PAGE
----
2. Discussions of healthcare often resort to fuzzy generalizations. “Rein in” is one of them.  It would  be very helpful to agree on a definition of that.  In the political arena, everybody might use it and mean radically different things by it. To some, it might mean let up on the accelerator. Certanly not a bad idea, but when something is as terribly out of whack as costs in the USA, letting up on the accelerator is a long way from a solution.  I look at the suggestion of making drugs reasonable, as most intelligent countries have seen fit to do. I can hardly argue with the reasonableness of the idea.  As was pointed out, though, serious attempts to reduce those costs may simply make drugs disappear off the market.  Then what? Is this country prepared to take the next step and negotiate whatever arrangements are necessary to insure supply?  I’m sure that a lot of things can be gotten from non-American sources at bargain prices. It may require increased surveillance of the producers in those countries. Unsafe drugs are not a tradeoff for unaffordablly priced drugs.  In short, understand all the ramifications of cost-saving strategies and be candid about them.

    Having done that, you still have major hurdles left. Take a look at bonus packages for hospital executives.  Supposedly this is reward for gains in efficiency.  Truthfully, it is related to increases in revenues and profits, where those are by reduced care quality, expansion, or a number of other things.  I think there’s probably not a single bonus package ever given for increased concern for the provider or patient.  That’s a hidden scandal that must be addressed.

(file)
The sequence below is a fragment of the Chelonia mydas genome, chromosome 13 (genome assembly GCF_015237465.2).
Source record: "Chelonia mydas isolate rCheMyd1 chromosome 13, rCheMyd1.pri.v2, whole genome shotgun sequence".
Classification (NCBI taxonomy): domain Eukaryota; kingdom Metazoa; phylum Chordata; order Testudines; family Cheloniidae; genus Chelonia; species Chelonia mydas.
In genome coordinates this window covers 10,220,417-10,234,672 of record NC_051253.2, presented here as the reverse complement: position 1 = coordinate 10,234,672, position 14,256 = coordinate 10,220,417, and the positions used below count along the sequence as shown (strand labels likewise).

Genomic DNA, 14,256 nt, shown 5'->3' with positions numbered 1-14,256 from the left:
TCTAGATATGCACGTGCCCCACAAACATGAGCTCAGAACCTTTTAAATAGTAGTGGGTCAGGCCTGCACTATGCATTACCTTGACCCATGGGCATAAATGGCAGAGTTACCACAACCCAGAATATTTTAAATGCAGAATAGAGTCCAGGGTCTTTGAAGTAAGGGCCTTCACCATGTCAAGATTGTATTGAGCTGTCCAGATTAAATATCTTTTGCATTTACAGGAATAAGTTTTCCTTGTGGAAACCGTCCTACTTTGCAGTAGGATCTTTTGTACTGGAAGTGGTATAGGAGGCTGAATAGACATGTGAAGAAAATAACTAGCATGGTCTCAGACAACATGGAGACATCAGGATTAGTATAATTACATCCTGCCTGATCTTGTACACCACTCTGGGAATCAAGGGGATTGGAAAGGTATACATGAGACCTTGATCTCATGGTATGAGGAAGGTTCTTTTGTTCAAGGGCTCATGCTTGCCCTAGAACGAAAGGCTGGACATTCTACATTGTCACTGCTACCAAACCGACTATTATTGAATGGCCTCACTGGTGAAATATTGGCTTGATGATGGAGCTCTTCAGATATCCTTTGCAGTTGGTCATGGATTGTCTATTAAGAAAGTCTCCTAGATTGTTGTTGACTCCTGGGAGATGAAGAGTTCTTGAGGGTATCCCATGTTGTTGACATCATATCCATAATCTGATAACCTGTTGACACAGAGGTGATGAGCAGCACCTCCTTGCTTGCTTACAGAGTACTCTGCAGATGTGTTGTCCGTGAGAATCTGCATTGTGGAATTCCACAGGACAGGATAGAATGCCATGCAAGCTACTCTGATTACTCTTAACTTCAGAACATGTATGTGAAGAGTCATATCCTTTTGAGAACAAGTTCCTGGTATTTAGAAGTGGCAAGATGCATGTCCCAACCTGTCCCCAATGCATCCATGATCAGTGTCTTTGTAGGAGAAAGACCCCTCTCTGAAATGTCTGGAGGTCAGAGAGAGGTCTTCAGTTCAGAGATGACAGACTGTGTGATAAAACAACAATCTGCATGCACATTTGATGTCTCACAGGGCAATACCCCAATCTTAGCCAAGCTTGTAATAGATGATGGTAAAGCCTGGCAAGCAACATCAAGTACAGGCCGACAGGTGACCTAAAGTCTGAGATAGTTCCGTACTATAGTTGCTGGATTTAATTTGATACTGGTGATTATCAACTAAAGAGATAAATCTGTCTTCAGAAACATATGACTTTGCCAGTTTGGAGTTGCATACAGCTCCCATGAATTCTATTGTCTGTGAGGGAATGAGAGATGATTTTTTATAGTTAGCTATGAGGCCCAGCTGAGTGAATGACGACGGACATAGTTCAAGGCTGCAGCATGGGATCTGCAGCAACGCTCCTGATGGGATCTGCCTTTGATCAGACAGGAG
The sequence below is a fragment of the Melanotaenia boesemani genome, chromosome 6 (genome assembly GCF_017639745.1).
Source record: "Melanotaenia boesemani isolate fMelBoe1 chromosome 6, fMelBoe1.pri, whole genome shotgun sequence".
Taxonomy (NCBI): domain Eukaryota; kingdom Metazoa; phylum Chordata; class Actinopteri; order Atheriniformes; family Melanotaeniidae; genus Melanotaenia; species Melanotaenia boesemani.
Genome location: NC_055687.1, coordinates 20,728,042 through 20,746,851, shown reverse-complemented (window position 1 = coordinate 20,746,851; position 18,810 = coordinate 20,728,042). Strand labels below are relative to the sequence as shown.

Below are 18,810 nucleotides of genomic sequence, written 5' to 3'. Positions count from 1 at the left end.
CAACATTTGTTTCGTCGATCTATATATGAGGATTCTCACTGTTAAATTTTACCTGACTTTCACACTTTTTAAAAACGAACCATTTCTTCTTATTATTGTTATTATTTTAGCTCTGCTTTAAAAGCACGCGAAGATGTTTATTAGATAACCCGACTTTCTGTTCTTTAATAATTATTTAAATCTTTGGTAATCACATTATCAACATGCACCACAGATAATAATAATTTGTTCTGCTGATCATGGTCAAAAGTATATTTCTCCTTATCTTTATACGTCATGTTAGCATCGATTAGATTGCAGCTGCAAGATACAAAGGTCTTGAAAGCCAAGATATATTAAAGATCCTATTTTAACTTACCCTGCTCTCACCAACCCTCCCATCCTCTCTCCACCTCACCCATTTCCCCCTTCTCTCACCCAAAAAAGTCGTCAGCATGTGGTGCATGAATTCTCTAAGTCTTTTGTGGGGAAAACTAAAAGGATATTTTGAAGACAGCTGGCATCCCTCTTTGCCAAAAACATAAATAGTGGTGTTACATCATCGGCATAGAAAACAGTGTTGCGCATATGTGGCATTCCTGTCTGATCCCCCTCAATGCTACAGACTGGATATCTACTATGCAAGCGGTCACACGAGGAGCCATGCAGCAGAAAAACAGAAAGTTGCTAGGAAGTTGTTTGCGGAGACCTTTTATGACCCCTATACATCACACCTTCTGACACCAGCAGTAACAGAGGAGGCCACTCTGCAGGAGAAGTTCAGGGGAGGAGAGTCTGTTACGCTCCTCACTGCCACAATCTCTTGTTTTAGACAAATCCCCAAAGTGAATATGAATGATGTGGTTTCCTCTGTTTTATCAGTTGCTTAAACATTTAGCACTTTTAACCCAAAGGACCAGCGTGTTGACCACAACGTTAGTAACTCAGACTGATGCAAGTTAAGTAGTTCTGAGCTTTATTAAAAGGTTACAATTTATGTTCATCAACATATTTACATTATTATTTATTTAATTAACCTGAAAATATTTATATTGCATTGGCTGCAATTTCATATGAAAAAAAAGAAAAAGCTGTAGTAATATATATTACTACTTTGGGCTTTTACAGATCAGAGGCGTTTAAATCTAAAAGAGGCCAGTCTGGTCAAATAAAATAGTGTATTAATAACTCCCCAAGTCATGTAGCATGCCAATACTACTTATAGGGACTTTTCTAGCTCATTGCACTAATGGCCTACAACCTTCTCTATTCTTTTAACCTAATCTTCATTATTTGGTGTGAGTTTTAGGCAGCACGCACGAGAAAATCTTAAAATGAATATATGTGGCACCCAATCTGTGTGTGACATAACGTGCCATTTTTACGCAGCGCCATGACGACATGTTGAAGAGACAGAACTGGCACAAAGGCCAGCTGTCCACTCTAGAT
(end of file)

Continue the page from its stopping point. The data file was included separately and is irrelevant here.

Then there’s the oversupply of the most expensive technology. Since hospitals and clinics compete with each other, they all have to have their own technical equipment for whose use they can charge. This is a layer of cost that results directly from the competitive nature of U.S. healthcare.  The biotech companies are extremely aggressive in getting their wares out in the marketplace. The government and policyholders are at the end of the line picking up the tab.  Something needs to be done to rightsize the really expensive stuff to the medical need. Hard task for our political system to take up.

  3. The New York Times had a story in October that showed one way to cut U.S. health care costs – rein in the pharmaceutical companies. Here’s the link to the article, and a quote:

    “’The one that really blew my mind was the nasal spray,’ said Robin Levi, Hannah and Abby’s mother, referring to her $80 co-payment for Rhinocort Aqua, a prescription drug that was selling for more than $250 a month in Oakland pharmacies last year but costs under $7 in Europe, where it is available over the counter.

    “In all other developed countries, governments similarly use a variety of tools to make sure that drug manufacturers sell their products at affordable prices. In Germany, regulators set drug wholesale and retail prices. Across Europe, national health authorities refuse to pay more than their neighbors for any drug. In Japan, the price of a drug must go down every two years.

    “Drug prices in the United States are instead set in hundreds of negotiations by hospitals, insurers and pharmacies with drug manufacturers, with deals often brokered by powerful middlemen called group purchasing organizations and pharmacy benefit managers, who leverage their huge size to demand discounts. The process can get nasty; if mediators offer too little for a given product, manufacturers may decide not to produce it or permanently drop out of the market, reducing competition.”